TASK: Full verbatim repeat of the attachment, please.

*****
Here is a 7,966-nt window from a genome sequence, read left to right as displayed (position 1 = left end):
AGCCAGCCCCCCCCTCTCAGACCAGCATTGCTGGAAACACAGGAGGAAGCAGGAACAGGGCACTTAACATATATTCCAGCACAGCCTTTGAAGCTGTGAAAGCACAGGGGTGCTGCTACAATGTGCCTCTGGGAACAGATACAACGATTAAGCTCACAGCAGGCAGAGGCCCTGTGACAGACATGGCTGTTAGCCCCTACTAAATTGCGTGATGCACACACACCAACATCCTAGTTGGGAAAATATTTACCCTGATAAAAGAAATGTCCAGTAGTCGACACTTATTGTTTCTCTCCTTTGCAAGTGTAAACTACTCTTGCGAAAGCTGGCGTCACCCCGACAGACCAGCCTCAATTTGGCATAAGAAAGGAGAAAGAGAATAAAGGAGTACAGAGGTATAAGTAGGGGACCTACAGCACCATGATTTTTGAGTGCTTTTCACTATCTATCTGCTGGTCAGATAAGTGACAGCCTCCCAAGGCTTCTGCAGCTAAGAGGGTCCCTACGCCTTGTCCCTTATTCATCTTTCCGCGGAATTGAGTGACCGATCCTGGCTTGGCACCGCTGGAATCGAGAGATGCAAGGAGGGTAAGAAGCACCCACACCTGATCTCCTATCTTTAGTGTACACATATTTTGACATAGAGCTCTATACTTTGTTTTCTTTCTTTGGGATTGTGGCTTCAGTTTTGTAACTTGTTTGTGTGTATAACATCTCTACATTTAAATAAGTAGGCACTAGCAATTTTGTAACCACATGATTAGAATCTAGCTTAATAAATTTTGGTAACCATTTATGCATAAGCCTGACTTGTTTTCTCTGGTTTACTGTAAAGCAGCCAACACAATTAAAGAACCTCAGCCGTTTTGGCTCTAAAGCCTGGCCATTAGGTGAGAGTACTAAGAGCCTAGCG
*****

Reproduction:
Here is a 7,966-nt window from a genome sequence, read left to right as displayed (position 1 = left end):
AGCCAGCCCCCCCCTCTCAGACCAGCATTGCTGGAAACACAGGAGGAAGCAGGAACAGGGCACTTAACATATATTCCAGCACAGCCTTTGAAGCTGTGAAAGCACAGGGGTGCTGCTACAATGTGCCTCTGGGAACAGATACAACGATTAAGCTCACAGCAGGCAGAGGCCCTGTGACAGACATGGCTGTTAGCCCCTACTAAATTGCGTGATGCACACACACCAACATCCTAGTTGGGAAAATATTTACCCTGATAAAAGAAATGTCCAGTAGTCGACACTTATTGTTTCTCTCCTTTGCAAGTGTAAACTACTCTTGCGAAAGCTGGCGTCACCCCGACAGACCAGCCTCAATTTGGCATAAGAAAGGAGAAAGAGAATAAAGGAGTACAGAGGTATAAGTAGGGGACCTACAGCACCATGATTTTTGAGTGCTTTTCACTATCTATCTGCTGGTCAGATAAGTGACAGCCTCCCAAGGCTTCTGCAGCTAAGAGGGTCCCTACGCCTTGTCCCTTATTCATCTTTCCGCGGAATTGAGTGACCGATCCTGGCTTGGCACCGCTGGAATCGAGAGATGCAAGGAGGGTAAGAAGCACCCACACCTGATCTCCTATCTTTAGTGTACACATATTTTGACATAGAGCTCTATACTTTGTTTTCTTTCTTTGGGATTGTGGCTTCAGTTTTGTAACTTGTTTGTGTGTATAACATCTCTACATTTAAATAAGTAGGCACTAGCAATTTTGTAACCACATGATTAGAATCTAGCTTAATAAATTTTGGTAACCATTTATGCATAAGCCTGACTTGTTTTCTCTGGTTTACTGTAAAGCAGCCAACACAATTAAAGAACCTCAGCCGTTTTGGCTCTAAAGCCTGGCCATTAGGTGAGAGTACTAAGAGCCTAGCG